After clearing the finish line we put the kite up for a little bit to enjoy a downwind kite run before the wind backed off, then we proceeded to motor-sail under main the rest of the way back to Cap Sante Marina. We gave friends on Mist our congratulations again and hugs to the delivery crew, then loaded into the car of the wonderful Tomasz for a ride back to Seattle. Still too many endorphins from the weekend to be able to sleep so enjoyed a good conversation on the ride home with friends I still absolutely love sailing with. I have so much love for this crew and for this community and am very humbled by the love and support that so many have given.

Very happy unicorn at the end of an amazing weekend

Without sailing I would not be nearly as ok as I am and I’m so grateful for it and looking forward to continuing to do more and more in the sailing world. To that end, I’m still busting my butt to finish paying off the Clipper Race! Pop on over to my Support page, there are some great opportunities to knock out some holiday shopping while also helping me with my goal.

Love,
Lizzy

Call me… SKIPPER?!?!

It would seem that the Rum Run continues to be a race that is a special one for me. Those of you who know my saga know that a previous Rum Run, welllll… Rogue Rum Run, was the day I can pinpoint as the day I really fell in love with sailing. It turns out Rum Run 2019 is another special Rum Run! A couple of weeks ago after watching the movie Maiden with dozens of fellow Sloop Tavern Yacht Club I hadn’t yet sorted a ride out for the race so shamelessly asked my friend Mike Danger if he had plans for it. He hadn’t even thought of it yet, but was conveniently sitting next to his friend Duncan and they decided it would be fun to take Duncan’s boat 20 Degrees out! As luck would have it Mike’s partner Nadine was also there. While she doesn’t consider herself a sailor *yet* as soon as I heard him say they haven’t really done a lot of racing together I knew this would be a great opportunity for a gateway race.

As Mike and I continued to chat about plans for the race I knew it was going to be a fun one based on the cast of characters that had been pulled together. The week prior to Rum Run Mike messaged me and asked me my preferred position on the boat. I let him know I love the pointy end but will work pretty much anywhere, and then my heart leaped into my throat as he said that he and Duncan were considering having me take the helm if I wanted it. ACK! Me, helming a race?! So many thoughts went through my head, but I didn’t give it a ton of energy as I wasn’t sure if it would really happen or not.

The morning of the race happened and after excitedly getting to the slip, orienting myself to the boat, a Wylie 34 and doing introductions (“Hi, my name is Lizzy” “Hi Lizzy!” “And I’m a sailor”) we go over roles for the day. Duncan, the boat owner asked me how I would feel about driving and holy crap, it was happening! I’m sure the big grin on my face answered before I could say the words. I had Duncan take us out of the slip (didn’t want to push my luck too much!) and then when we were out and in Shilshole Bay. With admittedly some trepidation, I asked Duncan if he was ready to hand off the tiller. He enthusiastically said yes and holy crap, I was now skipper!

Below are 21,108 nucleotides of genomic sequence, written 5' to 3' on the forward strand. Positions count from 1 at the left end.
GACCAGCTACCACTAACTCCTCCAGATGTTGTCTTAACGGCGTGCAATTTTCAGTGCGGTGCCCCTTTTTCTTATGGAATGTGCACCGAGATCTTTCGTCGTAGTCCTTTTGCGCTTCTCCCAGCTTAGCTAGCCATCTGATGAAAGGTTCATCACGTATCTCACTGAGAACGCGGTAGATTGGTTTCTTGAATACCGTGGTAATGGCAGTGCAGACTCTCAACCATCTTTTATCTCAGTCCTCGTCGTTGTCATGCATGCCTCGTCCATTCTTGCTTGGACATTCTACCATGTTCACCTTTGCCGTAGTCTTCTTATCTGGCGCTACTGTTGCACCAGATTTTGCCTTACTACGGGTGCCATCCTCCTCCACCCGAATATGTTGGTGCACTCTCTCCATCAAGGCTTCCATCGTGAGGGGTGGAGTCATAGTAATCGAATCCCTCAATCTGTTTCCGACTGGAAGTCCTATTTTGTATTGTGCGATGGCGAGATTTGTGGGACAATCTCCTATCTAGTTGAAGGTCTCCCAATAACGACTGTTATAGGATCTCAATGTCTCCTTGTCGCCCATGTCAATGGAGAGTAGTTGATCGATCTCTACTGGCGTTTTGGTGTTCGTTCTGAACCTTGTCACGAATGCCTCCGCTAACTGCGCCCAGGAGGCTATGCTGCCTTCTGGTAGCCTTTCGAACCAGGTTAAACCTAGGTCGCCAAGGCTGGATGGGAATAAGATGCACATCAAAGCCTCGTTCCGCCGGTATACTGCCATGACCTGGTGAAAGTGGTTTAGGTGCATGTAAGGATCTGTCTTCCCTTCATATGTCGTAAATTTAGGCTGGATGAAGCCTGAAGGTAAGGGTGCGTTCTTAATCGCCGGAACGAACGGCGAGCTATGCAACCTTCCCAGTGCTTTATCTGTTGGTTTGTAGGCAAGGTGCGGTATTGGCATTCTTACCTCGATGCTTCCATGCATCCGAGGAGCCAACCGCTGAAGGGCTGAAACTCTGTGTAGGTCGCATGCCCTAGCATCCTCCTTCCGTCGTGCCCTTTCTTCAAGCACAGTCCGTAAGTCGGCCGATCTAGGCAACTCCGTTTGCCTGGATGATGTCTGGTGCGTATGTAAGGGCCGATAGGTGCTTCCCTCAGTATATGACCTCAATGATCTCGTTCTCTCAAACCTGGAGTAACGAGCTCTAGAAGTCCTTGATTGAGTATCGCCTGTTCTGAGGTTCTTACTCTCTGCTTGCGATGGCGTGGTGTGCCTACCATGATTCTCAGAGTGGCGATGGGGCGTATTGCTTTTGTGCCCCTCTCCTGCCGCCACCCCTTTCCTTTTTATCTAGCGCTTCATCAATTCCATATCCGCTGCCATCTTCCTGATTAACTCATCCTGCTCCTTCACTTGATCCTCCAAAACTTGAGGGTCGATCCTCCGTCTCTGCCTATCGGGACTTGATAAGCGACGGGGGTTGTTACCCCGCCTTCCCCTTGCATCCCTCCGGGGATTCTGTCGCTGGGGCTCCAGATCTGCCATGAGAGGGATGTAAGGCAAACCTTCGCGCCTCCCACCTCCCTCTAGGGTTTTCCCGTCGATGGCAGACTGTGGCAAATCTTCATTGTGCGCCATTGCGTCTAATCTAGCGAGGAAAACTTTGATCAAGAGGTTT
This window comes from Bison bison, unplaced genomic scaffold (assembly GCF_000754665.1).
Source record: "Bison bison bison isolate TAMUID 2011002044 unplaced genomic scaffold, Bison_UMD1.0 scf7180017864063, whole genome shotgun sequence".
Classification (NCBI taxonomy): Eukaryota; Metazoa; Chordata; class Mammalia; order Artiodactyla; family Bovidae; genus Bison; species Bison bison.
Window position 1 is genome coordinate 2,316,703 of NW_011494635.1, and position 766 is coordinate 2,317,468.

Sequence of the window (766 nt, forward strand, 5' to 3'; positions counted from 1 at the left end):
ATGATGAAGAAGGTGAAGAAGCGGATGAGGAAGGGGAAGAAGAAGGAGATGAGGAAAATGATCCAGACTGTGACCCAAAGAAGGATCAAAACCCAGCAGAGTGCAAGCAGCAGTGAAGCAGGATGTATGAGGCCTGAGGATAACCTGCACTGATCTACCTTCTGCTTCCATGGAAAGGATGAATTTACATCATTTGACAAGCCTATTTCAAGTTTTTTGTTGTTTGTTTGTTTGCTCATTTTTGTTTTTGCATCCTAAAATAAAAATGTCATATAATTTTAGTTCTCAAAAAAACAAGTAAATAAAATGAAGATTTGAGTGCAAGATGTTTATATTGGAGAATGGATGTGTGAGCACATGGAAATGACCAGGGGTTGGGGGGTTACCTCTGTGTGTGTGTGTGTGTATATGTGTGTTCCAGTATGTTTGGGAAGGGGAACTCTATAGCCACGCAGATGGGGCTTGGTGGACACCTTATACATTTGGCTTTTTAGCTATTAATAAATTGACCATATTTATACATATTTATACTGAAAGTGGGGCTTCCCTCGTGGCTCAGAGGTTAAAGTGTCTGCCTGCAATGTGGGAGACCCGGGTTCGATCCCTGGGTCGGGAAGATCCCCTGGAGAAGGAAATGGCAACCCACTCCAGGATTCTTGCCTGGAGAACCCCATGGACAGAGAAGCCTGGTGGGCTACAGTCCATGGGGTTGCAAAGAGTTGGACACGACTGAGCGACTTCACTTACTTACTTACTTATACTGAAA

Pre-race start, coffee in hand and eagerly trying to watch traffic and get my wits about me!

Before the race start there wasn’t much wind, in fact we saw the sad eyeballs (0.0) on the speed indicator. Truth be told I was more than ok with this as it gave me more time to try to get my bearings. This proved difficult as the wind was being incredibly flukey and the windex kept swinging around so I couldn’t easily pick a course to stay to and find a setting I liked for the sails! It did mean lots of opportunities to practice calling gybes and tacks with the changing wind direction. After a delay due to waiting for the committee boat to make it through the locks it was time for the race start, AHHH!! Again, fortunately the winds were still pretty calm so the start was in slow motion. Minus one boat that yelled at us as they seem to have forgotten this is meant to be a casual race, the start went reasonably well. I picked a spot to stay in and wanted to be conservative so waited until after the start to hoist our spinnaker. After a couple of minutes the racer in me won out over the anxious person in me so the awesome team on the boat got the kite up and the jib furled in. All went well and THANK GOD the wind filled in a bit and stayed fairly steady so I could get a course and sail towards the first mark. Holy crap, I was doing it! I had helmed for my first race start and we didn’t crash into anybody, and now I was steering towards my first mark and picking our lines. It was incredible. The next mark rounding went fairly uneventfully, though again I was very conservative on calling the timing for the douse so we went way past the mark in order to drop the kite before rounding. Oops! Something I’ll definitely get better at as time goes on. The wind started to fill in a little bit more after rounding the West Point mark and I continued to get the feel for the boat. I started to get to know the sweet spot where I felt even pressure on both sides of the rudder and could tell she was happy. I looked around a little bit to see where other boats were but couldn’t spend much time doing it, I realized now why the skippers I’ve sailed with kept asking me to watch for other boats when I was trimming as it’s really a big job to keep focusing on where I’m driving and what the wind and telltales are doing. Skippers I love, if you’re reading this I promise I’ll be even more diligent about calling traffic and other hazards for you!